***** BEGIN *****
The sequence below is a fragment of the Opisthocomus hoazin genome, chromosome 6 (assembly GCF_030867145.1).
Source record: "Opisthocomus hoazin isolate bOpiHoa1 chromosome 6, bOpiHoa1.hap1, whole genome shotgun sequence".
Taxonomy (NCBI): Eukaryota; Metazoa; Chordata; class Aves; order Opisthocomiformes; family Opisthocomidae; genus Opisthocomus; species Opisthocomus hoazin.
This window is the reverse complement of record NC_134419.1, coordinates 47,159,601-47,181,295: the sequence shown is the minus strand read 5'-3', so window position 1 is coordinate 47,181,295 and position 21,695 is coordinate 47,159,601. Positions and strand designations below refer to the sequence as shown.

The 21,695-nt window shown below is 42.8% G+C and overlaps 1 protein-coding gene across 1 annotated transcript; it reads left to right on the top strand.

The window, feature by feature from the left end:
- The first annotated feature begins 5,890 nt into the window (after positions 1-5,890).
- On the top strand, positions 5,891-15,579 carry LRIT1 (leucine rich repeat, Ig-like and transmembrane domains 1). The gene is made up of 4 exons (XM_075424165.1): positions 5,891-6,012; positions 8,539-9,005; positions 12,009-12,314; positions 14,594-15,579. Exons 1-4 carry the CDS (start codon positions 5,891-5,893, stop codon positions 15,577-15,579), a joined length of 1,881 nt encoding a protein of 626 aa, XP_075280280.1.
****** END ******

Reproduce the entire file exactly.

The sequence below is a fragment of the Opisthocomus hoazin genome, chromosome 6 (assembly GCF_030867145.1).
Source record: "Opisthocomus hoazin isolate bOpiHoa1 chromosome 6, bOpiHoa1.hap1, whole genome shotgun sequence".
Taxonomy (NCBI): Eukaryota; Metazoa; Chordata; class Aves; order Opisthocomiformes; family Opisthocomidae; genus Opisthocomus; species Opisthocomus hoazin.
This window is the reverse complement of record NC_134419.1, coordinates 47,159,601-47,181,295: the sequence shown is the minus strand read 5'-3', so window position 1 is coordinate 47,181,295 and position 21,695 is coordinate 47,159,601. Positions and strand designations below refer to the sequence as shown.

The 21,695-nt window shown below is 42.8% G+C and overlaps 1 protein-coding gene across 1 annotated transcript; it reads left to right on the top strand.

The window, feature by feature from the left end:
- The first annotated feature begins 5,890 nt into the window (after positions 1-5,890).
- On the top strand, positions 5,891-15,579 carry LRIT1 (leucine rich repeat, Ig-like and transmembrane domains 1). The gene is made up of 4 exons (XM_075424165.1): positions 5,891-6,012; positions 8,539-9,005; positions 12,009-12,314; positions 14,594-15,579. Exons 1-4 carry the CDS (start codon positions 5,891-5,893, stop codon positions 15,577-15,579), a joined length of 1,881 nt encoding a protein of 626 aa, XP_075280280.1.